Review: This is a eclectic EP which see's breakbeat explore other areas of the electronic universe. Exquisite production all round. 'The Secret Weapon (Part 2)' sounds like Jive Bunny does Breakbeat, from House of Pain to Jay-Z, the track is ready to entertain. If you're still in the party mood move on to 'The Episode (Sammy Senior Remix)' which sounds like the sound track to a super funky 80's sitcom, with the coolest Fresh Prince style spitting. Moving into 'Never Get Old (DJ Maars Reskank Remix)' and we've flown the Atlantic and landed in the height of the Scar movement with a cheeky, happy go lucky Northern lyrical swag compliments by sun kissed reggae sing song. 'Back To The Future' touches on the UK garage scene, with 4/4 beats, rave piano chords and a simple, soulful singing sample, while keeping an American tone to the rap lyricism. 'The Market St Hustle' takes an unexpected turn to the avenue of dirty dubstep but the horns keep it happy and bouncy, before the DJ Aka remix of 'Never Get's Old' brings us to the 170 world of dnb. 'Drinking In The Sun (Ewan Hoozamo remix)' sounds as though it has been written for Adventure Time, the whole track has been coated in the sweetest, stickiest layer of sugar. After all the dancing you would have just undertaken it's great that the EP ends with a chilled track like 'Don't Stand For It'. As an entire collection of music this is exceptionally good.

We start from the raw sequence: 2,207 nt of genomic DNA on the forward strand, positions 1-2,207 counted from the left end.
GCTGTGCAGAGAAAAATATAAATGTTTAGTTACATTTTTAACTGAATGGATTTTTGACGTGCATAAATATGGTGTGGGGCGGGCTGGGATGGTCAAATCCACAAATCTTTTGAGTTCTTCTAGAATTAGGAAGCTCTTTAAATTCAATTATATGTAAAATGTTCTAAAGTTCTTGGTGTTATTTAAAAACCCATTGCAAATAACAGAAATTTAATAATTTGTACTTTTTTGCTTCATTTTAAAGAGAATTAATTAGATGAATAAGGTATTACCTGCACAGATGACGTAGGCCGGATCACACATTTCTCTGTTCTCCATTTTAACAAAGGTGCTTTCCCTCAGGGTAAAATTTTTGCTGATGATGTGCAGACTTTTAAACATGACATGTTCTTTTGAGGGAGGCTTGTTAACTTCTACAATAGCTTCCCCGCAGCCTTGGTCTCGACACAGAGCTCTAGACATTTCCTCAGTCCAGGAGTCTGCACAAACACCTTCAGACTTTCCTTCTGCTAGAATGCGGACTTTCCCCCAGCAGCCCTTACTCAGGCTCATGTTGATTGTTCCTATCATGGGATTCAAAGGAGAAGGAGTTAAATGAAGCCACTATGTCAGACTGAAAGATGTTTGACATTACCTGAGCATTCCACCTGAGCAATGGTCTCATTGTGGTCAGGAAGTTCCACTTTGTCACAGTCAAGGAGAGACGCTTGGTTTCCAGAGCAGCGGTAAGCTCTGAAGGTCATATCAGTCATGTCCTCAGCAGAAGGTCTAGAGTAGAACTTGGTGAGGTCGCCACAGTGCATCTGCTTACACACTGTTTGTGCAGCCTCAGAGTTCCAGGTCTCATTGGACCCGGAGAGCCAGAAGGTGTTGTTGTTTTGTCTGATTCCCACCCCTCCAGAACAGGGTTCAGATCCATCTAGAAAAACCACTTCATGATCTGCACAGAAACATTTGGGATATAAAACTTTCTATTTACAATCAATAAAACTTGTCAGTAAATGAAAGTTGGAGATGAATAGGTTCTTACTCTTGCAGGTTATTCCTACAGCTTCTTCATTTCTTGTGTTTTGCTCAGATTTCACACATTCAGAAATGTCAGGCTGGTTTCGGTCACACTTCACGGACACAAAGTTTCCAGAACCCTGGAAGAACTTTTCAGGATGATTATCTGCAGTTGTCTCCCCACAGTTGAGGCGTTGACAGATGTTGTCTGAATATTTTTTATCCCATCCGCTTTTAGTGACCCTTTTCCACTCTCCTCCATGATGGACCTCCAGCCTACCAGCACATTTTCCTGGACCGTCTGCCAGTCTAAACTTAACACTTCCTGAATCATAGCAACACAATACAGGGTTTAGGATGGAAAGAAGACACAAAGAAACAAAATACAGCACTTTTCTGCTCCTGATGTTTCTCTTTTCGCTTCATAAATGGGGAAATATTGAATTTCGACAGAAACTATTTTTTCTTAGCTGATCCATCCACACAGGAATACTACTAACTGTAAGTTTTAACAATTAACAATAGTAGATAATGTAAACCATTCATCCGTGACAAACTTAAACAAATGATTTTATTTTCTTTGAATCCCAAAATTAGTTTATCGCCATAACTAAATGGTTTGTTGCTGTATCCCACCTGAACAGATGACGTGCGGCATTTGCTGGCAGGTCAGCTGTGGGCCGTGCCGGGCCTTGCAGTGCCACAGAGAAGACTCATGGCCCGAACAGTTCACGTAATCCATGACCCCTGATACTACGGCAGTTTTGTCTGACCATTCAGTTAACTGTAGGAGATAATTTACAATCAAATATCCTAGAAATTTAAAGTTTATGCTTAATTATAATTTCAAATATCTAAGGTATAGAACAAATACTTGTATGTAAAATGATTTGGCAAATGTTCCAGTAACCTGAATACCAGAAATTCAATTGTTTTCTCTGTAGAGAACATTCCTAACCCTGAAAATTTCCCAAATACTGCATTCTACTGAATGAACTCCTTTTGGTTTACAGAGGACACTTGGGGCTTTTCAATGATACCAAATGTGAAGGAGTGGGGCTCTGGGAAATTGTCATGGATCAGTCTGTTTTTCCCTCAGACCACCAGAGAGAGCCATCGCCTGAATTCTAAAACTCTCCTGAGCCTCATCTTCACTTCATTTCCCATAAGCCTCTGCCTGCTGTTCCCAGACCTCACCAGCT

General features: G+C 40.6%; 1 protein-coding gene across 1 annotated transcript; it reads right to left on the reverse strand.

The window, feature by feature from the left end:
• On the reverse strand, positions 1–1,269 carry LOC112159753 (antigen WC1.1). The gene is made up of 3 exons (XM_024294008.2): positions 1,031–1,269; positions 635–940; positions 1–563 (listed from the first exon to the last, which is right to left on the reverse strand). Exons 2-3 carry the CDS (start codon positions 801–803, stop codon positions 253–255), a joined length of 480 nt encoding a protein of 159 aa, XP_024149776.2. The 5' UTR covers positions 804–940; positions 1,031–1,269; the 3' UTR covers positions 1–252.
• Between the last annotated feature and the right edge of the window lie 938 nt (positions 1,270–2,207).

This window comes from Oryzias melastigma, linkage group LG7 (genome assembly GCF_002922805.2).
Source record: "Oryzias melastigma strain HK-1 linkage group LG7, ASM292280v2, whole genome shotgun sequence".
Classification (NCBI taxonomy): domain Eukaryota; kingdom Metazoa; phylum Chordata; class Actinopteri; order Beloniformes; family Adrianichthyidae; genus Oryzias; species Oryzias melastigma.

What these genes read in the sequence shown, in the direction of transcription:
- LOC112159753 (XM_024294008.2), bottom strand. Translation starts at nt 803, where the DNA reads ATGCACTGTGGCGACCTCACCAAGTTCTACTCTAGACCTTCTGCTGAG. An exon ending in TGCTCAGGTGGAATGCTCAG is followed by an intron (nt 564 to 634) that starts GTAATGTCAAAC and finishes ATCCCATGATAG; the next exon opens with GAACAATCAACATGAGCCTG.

Review: Hailing from Ireland, Johnny Pulse (of Stormtroopers of Love fame) launched his Bula Beats label back in 2005 with the release of his debut album, Funky 5 Years Ago. Since then he's established himself internationally as a top hip-hop/breaks producer. Here he has decided to reissue a newly remastered edition of his well-received 2009 long player, How Much For The Monkey. Originally only available on physical formats, now we can all get to shake it to fun big beat jams like "The Market St Hustle " and "Funky Time" digitally too!
Review: We're not quite sure why this German funk meister is so enthralled by lime sorbet in particular (other than that it tastes nice), but that is what he has chosen to dub his popular mix series. This third installment packs in a hefty 18 tracks and is available both as a continuous mix and as individual tracks too. Highlights include the mini Moog workout of QZ's remix of James Beige, the high-energy riff-o-rama of "Monsterjam" and the effervescent disco-funk of "This Sound".
Review: This should be considered something of a treat for funk breaks fans. In a bid to raise funds for the Love Music, Hate Racism charity, it gathers together tracks from both heavy hitters (Badboe, Fort Knox Five, Zamali etc) and lesser-known talents on one action-packed compilation. If this kind of party-rocking fun is your thing, it should be an essential purchase, not least because it includes some fine material. Check in particular Super Combo Funk's trad funk/P-funk fusion "I Don't Need No Dope", PulpFusion's fuzzy "Rockin Kids" and the wobble-step influenced "Boob Job" from Bristolian Ewan Hoozami, who happens to be the son of former England rugby player Alistair Hignell.